OR WAIT null SECS
New pooled data from DISCOVER-1 and DISCOVER-2 show the injection biologic provided full resolution of dactylitis in three-fourths of patients by week 52.
Approximately three-fourths of patients with psoriatic arthritis receiving guselkumab achieved complete resolution of their dactylitis at 1 year, according to findings from a pair of phase 3 studies.1
In pooled data from the 52-week DISCOVER-1 and DISCOVER-2 trials, investigators observed that not only did most patients with psoriatic arthritis achieve full reduction of swelling in their digits and joints with the biologic therapy—such treated patients were also more likely to achieve metrics of disease improvement.
The pivotal DISCOVER trials were responsible for confirming efficacy and safety outcomes with guselkumab in the treatment of active psoriatic arthritis and moderate-to-severe plaque psoriasis through 24 and 52 weeks. DISCOVER-2 additionally provided insight into the biologic agent’s impact on radiographic progression through 2 years of treatment.
Led by Dennis McGonagle, PhD, professor of investigative rheumatology at the University of Leeds School of Medicine, investigators conducted a prespecified analysis of pooled data from both trials to interpret the specific impact of guselkumab on psoriatic arthritis patients with and without dactylitis. They sought outcomes including resolution of the common arthritis condition, and improvements in other domains of psoriatic arthritis.
As they noted, dactylitis is generally a clinical indication of more severe disease phenotype among patients with early psoriatic arthritis—emphasizing the need for timely and efficient treatment of the condition.
“Development of dactylitis is a predictor of future radiographic damage, and patients with PsA with dactylitis and/or enthesitis report higher levels of physical disability, poorer functional status, and greater pain and fatigue than patients without these disease features,” they wrote. “Furthermore, resolution of dactylitis is associated with improvements in physical function, health-related quality of life, and pain.”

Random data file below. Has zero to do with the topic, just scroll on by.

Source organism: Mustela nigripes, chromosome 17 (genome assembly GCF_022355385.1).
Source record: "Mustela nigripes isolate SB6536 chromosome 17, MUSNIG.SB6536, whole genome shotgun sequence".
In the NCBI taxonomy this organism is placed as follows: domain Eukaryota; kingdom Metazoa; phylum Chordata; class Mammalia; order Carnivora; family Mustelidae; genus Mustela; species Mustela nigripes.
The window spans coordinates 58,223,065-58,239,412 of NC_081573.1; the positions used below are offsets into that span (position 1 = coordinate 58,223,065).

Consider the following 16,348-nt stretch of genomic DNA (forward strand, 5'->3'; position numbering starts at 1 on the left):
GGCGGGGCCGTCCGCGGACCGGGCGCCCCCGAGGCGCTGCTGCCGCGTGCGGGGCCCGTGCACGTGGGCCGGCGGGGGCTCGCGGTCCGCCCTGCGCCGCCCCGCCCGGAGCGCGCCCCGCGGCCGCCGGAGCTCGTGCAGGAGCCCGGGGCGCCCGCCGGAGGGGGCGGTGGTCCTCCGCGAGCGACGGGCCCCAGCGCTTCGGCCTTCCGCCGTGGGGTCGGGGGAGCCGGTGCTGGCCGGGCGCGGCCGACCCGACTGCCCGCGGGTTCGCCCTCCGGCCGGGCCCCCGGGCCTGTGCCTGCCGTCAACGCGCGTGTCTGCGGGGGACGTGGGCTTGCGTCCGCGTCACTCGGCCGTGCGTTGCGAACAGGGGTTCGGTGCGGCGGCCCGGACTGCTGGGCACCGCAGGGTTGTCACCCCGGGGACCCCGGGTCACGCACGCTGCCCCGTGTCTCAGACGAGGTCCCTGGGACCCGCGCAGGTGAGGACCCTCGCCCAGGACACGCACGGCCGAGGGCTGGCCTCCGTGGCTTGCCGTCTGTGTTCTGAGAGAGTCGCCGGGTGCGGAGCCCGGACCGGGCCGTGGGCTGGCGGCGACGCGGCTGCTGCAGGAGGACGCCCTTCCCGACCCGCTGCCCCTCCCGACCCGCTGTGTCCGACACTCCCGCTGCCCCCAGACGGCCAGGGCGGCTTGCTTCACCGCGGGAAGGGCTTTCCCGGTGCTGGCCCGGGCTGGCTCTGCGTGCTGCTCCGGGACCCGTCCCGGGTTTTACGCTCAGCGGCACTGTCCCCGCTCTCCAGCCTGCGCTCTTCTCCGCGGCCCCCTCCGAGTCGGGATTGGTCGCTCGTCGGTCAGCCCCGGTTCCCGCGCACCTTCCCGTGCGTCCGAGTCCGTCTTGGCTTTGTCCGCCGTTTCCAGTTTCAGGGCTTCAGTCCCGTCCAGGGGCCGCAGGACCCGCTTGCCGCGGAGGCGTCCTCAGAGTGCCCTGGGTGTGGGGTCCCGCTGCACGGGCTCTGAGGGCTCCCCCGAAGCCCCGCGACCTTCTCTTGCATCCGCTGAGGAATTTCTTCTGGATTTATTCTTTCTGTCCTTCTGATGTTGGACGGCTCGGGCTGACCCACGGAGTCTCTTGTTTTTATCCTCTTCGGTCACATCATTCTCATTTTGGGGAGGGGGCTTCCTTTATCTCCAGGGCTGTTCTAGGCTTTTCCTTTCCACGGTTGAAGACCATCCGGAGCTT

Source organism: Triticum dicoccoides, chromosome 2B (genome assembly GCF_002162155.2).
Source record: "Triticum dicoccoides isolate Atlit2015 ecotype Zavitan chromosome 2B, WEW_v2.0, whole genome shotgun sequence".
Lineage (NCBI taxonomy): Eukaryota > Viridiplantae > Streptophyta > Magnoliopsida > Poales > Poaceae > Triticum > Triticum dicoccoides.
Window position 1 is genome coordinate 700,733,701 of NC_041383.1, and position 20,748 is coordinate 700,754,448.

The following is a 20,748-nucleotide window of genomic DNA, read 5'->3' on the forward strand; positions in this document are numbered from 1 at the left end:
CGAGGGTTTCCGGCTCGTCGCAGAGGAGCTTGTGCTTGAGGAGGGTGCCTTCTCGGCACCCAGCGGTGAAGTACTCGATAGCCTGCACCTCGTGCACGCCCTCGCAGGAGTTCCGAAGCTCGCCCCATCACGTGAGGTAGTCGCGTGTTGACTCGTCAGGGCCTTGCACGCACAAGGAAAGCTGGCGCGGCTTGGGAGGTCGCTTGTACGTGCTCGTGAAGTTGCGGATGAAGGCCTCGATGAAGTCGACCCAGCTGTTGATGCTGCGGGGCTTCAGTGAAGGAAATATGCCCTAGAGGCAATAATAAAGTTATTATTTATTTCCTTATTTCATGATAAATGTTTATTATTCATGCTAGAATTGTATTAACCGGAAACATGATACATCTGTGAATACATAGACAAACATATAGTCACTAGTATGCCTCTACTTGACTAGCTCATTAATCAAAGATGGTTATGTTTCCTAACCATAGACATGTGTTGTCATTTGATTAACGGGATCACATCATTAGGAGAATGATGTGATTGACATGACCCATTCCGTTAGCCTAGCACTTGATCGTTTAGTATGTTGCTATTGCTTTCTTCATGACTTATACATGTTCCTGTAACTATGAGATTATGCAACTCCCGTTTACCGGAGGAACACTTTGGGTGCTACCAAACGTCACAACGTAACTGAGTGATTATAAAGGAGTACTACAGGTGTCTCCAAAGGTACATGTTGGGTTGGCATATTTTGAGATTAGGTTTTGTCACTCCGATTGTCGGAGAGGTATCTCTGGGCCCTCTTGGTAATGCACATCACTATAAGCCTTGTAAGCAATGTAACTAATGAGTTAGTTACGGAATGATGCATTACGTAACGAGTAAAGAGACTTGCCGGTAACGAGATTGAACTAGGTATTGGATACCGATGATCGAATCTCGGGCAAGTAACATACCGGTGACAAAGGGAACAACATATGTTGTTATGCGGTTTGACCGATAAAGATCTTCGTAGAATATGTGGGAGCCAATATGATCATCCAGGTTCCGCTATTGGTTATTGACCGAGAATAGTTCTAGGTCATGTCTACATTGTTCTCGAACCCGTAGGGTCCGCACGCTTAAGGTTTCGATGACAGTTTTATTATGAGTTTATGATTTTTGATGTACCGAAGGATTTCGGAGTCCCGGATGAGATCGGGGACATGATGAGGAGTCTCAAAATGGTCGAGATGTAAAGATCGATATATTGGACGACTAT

The DISCOVER trials randomized patients 1:1:1 to either subcutaneous 100 mg guselkumab injections at weeks 0, 4, then every 4 or 8 weeks; or placebo with crossover to guselkumab at week 24. Dactylitis severity score (DSS), which grades burden between 0 – 60 (0-3 per digit), was determined for patients by independent assessors.
McGonagle and colleagues determined dactylitis resolution per DSS 0, as well as improvements of ≥20%, ≥50%, and ≥70% from baseline through week 52.They additionally interpreted patient outcomes per ACR50 scores, tender/swollen joints, low disease activity, and radiographic progression, all stratified by dactylitis status, at weeks 24 and 52.
The final assessment included 1118 patients with available dactylitis data, of whom 473 (42%) had DSS ≥1 at baseline. Dactylitis was prevalent in a mean 3.4 fingers and 3.2 toes. Patients baseline dactylitis additionally had more mean severe joint and skin disease status than those without.
Approximately three-fourths (75%) of patients randomized to guselkumab who had baseline dactylitis achieved DSS 0 by week 52; another 80% achieved a severity score improvement of ≥70%.
New-onset dactylitis was uncommon among patients receiving guselkumab who had no disease at baseline. Investigators additionally observed a correlation between guselkumab-treated patients who achieved DSS 0 and achievement of ACR50, ≥50% reduction in tender and swollen joints, and low disease activity at both weeks 24 and 52 than treated patients who did not achieve DSS 0.
“More than half of all guselkumab-randomized patients achieved 20% or more DSS improvement by Week 4, 50% or more improvement by Week 8, and 70% or more improvement by Week 16,” investigators wrote. “Owing to relatively high placebo responses at Weeks 4 and 8, separation between guselkumab and placebo first became apparent (nominal P <.05) at Week 16.”
The team concluded the biologic injection was efficacious in dactylitis resolution across a wide swath of patients with psoriatic arthritis, emphasizing the benefit of inhibiting interleukin 23 (IL-23) inflammation in controlling the critical component of psoriatic disease.
“By selectively inhibiting the p19 subunit of IL-23, guselkumab promotes sustained resolution of dactylitis, which is associated with achievement of LDA, lower rates of radiographic progression, and achievement of other important treatment goals that may improve overall long-term outcomes in patients with psoriatic arthritis,” they wrote.